Both the large-scale integration of DER and the new reliance on pervasive communication and coordinated control introduce new threats and vulnerabilities that need to be mitigated:
- Communication endpoints providing measurement data must be protected against intrusion by malicious actors. These could attempt to get access to user-specific data (privacy breach), and/or attempt to interrupt data flow or transmit incomplete or otherwise manipulated data.
- The channels used to transmit, receive, relay, aggregate, or evaluate measurement data must be protected against malicious interference. Again, the threads are privacy breaches as well as missing, incomplete or manipulated data.
- Manipulated measurement data can interfere with the system operator’s state estimation processes. If the system operator assumes a system state that does not reflect the actual situation, their control signals may drive the system beyond its secure operating ranges (loading, voltage, frequency), leading to physical danger to assets, grid users and operator personnel.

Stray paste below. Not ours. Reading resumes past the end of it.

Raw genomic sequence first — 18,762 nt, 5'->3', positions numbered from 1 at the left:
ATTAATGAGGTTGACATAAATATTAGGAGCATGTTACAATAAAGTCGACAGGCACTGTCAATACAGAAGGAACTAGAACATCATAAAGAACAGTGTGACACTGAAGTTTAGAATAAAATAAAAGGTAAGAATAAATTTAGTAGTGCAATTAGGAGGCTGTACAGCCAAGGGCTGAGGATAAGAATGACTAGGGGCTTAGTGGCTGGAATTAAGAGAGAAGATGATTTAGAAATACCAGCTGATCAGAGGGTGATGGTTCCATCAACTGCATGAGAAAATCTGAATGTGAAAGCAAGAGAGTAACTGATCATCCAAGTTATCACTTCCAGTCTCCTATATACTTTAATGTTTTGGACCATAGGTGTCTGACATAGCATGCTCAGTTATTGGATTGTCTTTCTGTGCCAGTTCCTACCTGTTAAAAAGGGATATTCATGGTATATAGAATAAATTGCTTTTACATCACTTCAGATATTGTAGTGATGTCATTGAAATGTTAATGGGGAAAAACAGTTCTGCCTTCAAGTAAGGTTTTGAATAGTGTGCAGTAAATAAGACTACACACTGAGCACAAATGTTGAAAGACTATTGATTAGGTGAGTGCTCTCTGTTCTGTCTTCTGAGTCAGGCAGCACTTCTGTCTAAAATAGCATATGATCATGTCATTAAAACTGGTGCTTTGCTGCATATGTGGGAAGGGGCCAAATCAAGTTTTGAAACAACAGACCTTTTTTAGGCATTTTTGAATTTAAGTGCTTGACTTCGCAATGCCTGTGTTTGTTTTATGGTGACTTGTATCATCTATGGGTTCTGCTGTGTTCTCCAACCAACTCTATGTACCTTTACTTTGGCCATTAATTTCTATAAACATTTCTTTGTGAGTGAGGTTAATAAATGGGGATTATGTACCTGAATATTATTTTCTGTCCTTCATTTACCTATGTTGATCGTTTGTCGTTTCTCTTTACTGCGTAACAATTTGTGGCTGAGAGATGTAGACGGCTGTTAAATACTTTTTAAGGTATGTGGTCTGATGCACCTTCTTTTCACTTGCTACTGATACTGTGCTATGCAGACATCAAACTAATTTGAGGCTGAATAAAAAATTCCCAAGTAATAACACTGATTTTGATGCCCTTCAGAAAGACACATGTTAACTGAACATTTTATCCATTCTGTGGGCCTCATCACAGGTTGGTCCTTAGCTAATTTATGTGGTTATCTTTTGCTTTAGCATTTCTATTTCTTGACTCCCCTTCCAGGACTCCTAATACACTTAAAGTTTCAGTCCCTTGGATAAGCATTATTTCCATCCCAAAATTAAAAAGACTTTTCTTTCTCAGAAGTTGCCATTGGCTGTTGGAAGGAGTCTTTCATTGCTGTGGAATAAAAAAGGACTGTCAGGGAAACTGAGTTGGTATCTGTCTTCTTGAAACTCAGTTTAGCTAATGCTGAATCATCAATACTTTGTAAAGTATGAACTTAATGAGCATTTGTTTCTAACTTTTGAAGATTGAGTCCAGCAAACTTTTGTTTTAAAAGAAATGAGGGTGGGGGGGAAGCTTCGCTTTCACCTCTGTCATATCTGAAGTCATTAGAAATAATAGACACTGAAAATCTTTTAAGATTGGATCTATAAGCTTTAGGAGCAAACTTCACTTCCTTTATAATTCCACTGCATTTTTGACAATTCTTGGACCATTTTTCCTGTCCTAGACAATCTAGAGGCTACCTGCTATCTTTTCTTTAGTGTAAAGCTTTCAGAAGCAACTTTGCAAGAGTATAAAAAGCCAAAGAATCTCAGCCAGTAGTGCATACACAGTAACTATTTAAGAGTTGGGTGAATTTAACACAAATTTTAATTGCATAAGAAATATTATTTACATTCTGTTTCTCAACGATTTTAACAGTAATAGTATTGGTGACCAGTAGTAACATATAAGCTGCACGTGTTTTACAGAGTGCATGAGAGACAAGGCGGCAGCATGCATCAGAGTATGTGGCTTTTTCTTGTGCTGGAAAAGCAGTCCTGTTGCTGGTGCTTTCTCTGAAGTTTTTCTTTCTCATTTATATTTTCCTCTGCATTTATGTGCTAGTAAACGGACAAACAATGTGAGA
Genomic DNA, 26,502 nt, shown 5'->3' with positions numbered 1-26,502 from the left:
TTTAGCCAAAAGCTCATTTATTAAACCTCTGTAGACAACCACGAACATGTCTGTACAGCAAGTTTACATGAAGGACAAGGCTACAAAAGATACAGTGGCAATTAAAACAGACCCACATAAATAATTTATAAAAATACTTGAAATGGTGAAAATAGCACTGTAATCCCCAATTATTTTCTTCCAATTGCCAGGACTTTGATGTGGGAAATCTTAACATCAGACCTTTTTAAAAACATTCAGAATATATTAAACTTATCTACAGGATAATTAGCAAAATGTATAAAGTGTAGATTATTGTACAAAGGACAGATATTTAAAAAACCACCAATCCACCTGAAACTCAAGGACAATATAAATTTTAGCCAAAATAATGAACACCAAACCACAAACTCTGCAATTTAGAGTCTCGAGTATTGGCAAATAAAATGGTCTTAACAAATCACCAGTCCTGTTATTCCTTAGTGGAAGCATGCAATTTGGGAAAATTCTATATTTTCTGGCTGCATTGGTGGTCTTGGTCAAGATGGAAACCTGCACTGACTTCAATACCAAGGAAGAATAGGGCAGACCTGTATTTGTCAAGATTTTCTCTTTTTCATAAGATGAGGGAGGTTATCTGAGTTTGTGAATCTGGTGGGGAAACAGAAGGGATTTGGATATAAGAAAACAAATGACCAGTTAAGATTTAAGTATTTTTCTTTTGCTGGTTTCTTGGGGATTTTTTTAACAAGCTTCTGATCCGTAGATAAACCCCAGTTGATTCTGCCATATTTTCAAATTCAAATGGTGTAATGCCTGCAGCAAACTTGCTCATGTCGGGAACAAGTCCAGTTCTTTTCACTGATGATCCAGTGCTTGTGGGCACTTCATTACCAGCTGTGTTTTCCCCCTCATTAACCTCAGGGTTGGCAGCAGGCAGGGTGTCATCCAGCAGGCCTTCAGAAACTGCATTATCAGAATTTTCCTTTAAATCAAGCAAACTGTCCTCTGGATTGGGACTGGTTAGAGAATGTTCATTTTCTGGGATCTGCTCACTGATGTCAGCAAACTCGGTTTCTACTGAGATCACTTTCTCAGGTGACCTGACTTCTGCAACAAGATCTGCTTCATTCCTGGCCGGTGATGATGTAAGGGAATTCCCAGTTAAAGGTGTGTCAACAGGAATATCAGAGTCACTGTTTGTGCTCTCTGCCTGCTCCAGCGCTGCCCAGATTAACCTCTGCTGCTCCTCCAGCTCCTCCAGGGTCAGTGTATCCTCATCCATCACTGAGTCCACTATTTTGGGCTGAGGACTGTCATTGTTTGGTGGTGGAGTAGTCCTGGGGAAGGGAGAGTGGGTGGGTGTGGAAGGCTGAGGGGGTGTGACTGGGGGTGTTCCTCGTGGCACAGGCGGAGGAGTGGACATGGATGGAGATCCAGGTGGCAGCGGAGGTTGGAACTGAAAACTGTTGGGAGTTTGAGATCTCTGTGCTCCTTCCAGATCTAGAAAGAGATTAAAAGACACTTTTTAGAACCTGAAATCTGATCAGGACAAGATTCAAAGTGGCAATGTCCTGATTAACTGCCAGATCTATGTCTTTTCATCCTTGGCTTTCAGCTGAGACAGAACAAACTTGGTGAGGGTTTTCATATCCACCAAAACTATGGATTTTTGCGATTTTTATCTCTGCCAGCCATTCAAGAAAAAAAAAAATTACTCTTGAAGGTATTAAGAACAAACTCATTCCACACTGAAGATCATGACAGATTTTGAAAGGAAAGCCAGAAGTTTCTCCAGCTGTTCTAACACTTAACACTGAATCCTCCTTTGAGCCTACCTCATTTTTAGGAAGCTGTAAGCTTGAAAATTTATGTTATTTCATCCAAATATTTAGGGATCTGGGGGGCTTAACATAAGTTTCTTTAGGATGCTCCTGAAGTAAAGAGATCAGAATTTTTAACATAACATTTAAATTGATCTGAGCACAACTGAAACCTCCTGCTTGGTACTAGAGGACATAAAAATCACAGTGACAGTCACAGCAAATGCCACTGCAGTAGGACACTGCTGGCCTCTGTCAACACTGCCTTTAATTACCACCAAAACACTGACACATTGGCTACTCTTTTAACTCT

- When observability of the system state is lost completely in a grid segment, the system operator is no longer able to send the appropriate control signals to maintain safe operation. DER therefore need safe fallback modes and limits within which they are allowed to operate when no communication channel is available.
- Controllability likewise requires that correct and complete control signals from the system operator reach their designated destination at the DER and are acted upon dependably. The DER must check the authenticity, integrity, and permissibility of the control input before acting on it. The channels and interfaces sending, transmitting, receiving, and evaluating control data therefore need to be protected against malicious interference just like the ones used for measurement data.
- All communication endpoints including the data routing equipment need be protected against network level attacks such as distributed denial of service (DDOS) attacks. Otherwise malicious actors may be able to effectively disable individual assets, entire grid segments, or entire asset classes by preventing the assets from sending or receiving data.